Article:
Featured image of post D365 Org DB Settings - XrmToolBox addon

D365 Org DB Settings - XrmToolBox addon

Regular readers (Hi Mum) will remember I have done several articles on Org DB Settings. I have got 2 pages in the top bar dedicated to a description of each setting, the first all about the various Email Settings you can tweak, the second covering the rest of them. Both articles continue to be readily used by people, assume looking for a better understanding, as the Microsoft documentation is a little slim.

I also did a project to bring the setting of the options to a Canvas app. This is also one of the most visited posts. The only issue is that you need a custom connector, and this needs installing separately and then configuring. It isn’t a simple install process.

Since that second project, I have meaning to create a new version of the application but use the XrmToolBox framework. It has taken a while, as unlike Power Apps & Power Automate, I can not turn development on and off, I need to sit and focus, so finding a dedicated couple of hours to work on it has been a struggle. Thanks to COVID-19, my commute has disappeared and I purposefully dedicated this time to sitting down and working through my project.

The project is now available in XrmToolBox, source here.


I created a tool for updating Org Setting available on XrmToolBox. It allows updating of Org Settings on any D365 instance and includes the ability to back up current options and copy from other systems.

Update 03/10/20

I have added the ability to compare your settings with another environment. This also allows copying between the primary and the secondary environment.

Update 29/09/20

I have been working on this a little bit. First of all, I added a search just above the grid of settings. I have also added App Insights, which is just for my satisfaction really to see who is using the tool and where. The Tools - Statistics page shows this.

Finally, I have added a second description tab. My documentation on Org settings for Email and Other is available on the blog, but I thought it would be an idea to get this information into the app to support the official description from Sean. My description includes images as well as an alternative explanation of what the setting does. As there is a lot of settings, I am using App Insights to work out which settings people are editing to highlight which settings I should ensure I put a description in first.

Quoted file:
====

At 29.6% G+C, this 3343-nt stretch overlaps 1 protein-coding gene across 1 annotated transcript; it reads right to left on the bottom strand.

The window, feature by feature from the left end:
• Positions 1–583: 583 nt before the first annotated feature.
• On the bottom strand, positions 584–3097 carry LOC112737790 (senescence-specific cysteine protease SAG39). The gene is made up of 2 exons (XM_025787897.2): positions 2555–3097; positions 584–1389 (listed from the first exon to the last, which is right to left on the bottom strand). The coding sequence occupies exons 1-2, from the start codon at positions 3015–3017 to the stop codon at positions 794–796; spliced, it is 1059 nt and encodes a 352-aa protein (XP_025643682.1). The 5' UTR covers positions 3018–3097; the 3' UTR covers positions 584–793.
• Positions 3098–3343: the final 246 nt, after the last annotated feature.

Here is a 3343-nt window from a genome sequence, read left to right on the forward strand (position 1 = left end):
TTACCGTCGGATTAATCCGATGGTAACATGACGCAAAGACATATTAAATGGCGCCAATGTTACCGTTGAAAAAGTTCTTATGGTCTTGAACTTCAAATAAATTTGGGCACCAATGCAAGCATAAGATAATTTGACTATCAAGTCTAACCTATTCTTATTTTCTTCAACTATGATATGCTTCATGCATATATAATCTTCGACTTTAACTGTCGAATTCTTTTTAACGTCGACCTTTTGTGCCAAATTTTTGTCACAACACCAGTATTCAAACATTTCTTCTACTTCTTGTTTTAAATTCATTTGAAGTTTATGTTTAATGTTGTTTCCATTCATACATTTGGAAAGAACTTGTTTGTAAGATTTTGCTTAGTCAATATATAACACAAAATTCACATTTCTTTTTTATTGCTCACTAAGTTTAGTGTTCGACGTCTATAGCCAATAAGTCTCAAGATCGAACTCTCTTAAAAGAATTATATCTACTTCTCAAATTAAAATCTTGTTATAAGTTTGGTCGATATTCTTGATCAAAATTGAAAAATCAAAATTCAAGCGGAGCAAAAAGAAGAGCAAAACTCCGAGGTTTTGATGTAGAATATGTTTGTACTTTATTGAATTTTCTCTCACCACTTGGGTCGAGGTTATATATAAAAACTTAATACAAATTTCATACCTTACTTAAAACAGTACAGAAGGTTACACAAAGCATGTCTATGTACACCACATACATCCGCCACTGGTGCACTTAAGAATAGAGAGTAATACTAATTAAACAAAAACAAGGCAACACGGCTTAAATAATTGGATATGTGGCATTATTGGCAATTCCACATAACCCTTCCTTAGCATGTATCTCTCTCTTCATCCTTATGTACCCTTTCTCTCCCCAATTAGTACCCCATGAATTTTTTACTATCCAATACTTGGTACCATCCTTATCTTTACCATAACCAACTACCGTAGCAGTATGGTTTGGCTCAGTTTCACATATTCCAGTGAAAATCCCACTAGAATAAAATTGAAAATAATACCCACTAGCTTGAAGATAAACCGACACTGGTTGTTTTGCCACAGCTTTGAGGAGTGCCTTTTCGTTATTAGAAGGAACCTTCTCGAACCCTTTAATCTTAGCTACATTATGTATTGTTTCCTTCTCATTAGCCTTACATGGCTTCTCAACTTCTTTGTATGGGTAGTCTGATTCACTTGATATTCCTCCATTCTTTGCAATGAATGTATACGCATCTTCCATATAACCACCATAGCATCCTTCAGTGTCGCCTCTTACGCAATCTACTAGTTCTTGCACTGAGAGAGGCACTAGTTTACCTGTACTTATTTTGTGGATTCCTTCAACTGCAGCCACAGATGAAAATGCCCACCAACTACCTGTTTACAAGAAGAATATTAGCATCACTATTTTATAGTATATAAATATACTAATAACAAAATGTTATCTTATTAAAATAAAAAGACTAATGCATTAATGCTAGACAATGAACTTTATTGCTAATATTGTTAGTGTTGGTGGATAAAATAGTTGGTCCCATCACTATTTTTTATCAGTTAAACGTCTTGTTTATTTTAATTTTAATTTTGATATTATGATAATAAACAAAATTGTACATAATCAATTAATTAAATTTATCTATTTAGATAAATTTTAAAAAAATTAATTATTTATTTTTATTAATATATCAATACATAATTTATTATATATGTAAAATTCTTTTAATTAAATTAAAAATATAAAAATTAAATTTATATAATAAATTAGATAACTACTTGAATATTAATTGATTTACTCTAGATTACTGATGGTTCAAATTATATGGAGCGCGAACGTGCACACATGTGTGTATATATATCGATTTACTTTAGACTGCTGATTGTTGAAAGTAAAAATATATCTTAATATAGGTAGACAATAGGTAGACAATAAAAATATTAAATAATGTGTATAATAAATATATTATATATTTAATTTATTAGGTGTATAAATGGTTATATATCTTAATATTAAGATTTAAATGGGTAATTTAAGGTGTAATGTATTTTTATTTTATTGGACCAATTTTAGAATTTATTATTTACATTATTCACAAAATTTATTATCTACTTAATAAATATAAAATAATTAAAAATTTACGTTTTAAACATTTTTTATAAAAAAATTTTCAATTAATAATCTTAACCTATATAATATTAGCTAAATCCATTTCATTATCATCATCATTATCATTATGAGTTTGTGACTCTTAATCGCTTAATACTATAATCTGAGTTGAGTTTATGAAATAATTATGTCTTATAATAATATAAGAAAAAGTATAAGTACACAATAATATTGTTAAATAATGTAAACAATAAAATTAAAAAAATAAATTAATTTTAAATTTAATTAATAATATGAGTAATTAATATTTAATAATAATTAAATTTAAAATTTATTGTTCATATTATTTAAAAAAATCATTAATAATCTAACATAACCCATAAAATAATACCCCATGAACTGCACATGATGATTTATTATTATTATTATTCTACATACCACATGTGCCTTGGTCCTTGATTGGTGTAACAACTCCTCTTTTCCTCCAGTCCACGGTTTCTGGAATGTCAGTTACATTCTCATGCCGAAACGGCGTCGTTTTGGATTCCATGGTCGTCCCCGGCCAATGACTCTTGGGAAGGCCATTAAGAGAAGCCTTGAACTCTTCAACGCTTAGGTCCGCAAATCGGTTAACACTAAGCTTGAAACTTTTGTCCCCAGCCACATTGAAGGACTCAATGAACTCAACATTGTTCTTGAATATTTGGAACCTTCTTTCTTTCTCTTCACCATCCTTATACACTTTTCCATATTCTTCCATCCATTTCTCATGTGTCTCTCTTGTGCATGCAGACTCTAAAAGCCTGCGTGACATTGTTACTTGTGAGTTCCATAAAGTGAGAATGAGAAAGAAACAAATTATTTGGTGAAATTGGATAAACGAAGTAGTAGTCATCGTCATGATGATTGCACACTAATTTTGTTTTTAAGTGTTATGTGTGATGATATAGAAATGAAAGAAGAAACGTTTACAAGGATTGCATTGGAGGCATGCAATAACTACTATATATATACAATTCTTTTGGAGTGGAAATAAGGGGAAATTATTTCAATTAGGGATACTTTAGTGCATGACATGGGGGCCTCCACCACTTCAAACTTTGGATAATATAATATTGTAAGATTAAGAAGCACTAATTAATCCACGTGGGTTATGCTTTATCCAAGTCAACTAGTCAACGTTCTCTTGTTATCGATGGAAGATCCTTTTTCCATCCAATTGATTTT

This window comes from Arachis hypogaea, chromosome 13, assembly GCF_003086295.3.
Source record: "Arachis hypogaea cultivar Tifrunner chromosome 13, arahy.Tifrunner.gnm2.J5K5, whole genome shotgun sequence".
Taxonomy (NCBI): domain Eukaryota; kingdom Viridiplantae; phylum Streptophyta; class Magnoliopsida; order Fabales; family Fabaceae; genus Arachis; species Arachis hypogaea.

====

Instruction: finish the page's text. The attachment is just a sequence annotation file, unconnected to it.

Walkthrough of the Application

The use of my tool comes without any warranty or support. Please ensure you have a copy of your current configuration before altering any settings. Also, only change a setting that you have a specific reason for, as altering a setting may have a detrimental outcome on your environment.

The app is split into two main panes. On the left is a grid showing all the available settings for you to tweak. This is taken directly from Sean McNellis’s GitHub repository for his tool, the original OrgDbOrgSettings. By re-using Sean’s file, I can ensure when an update to the settings is made or added, my app will reflect it as well. A big thank you to Sean for providing this resource openly.

It is also filtered by the min and max version of the setting as defined by Sean. I have not got an on-premise version to connect to test but would look forward to work with anyone who wants to be a guinea pig.

This grid is sortable, useful to quickly see the current changes or those that you have made or those that you are making. Current values are highlighted in green, uncommitted changes are red.

On the right is where you can set the value. The control available changes depending on what the type of change is. You can also remove the value, clearing out the configuration for an individual setting.

Down the bottom is also a documentation section, taken from Sean’s file, linking back to a Microsoft KB article or another page if available. It also shows the default, type of field, min & max versions. The big area is the description taken from file to give the Microsoft version of the setting.

At the top, are simple Refresh and Commit buttons. If you have a change, hit the Commit to update your configuration.

There is also a Add Connection button which establishes a second connection and displays the settings for the second environment. Commit buttons are now labelled to highlight which environment you are adding to.

Once connected to a second environment, you can clone the settings of the primary to the secondary.

Manual Update

On numerous occasions, when you have multiple systems, you want to copy org settings between environments. Using Sean’s tool, that would mean installing the application in multiple environments. In my tool, you can copy settings between environments.

You can also manually create your own xml configuration, but please use the tool. I don’t want to be blamed for corrupt systems!

Next Steps

I have started this project to learn XrmToolBox and get back to my roots for Windows App development. I plan to elaborate this with the ability to compare two systems and copy configuration between environments.

I would also like to incorporate my explanations for each setting to elaborate the impact of each change.

Please let me know via Twitter if this tool is useful and raise bugs or enhancements in GitHub.

A final thought, I have checked, double and triple-checked my spelling and capitalisation of XrmToolBox throughout this article. Please report to Jonas Rapp if you find any incorrect ones.

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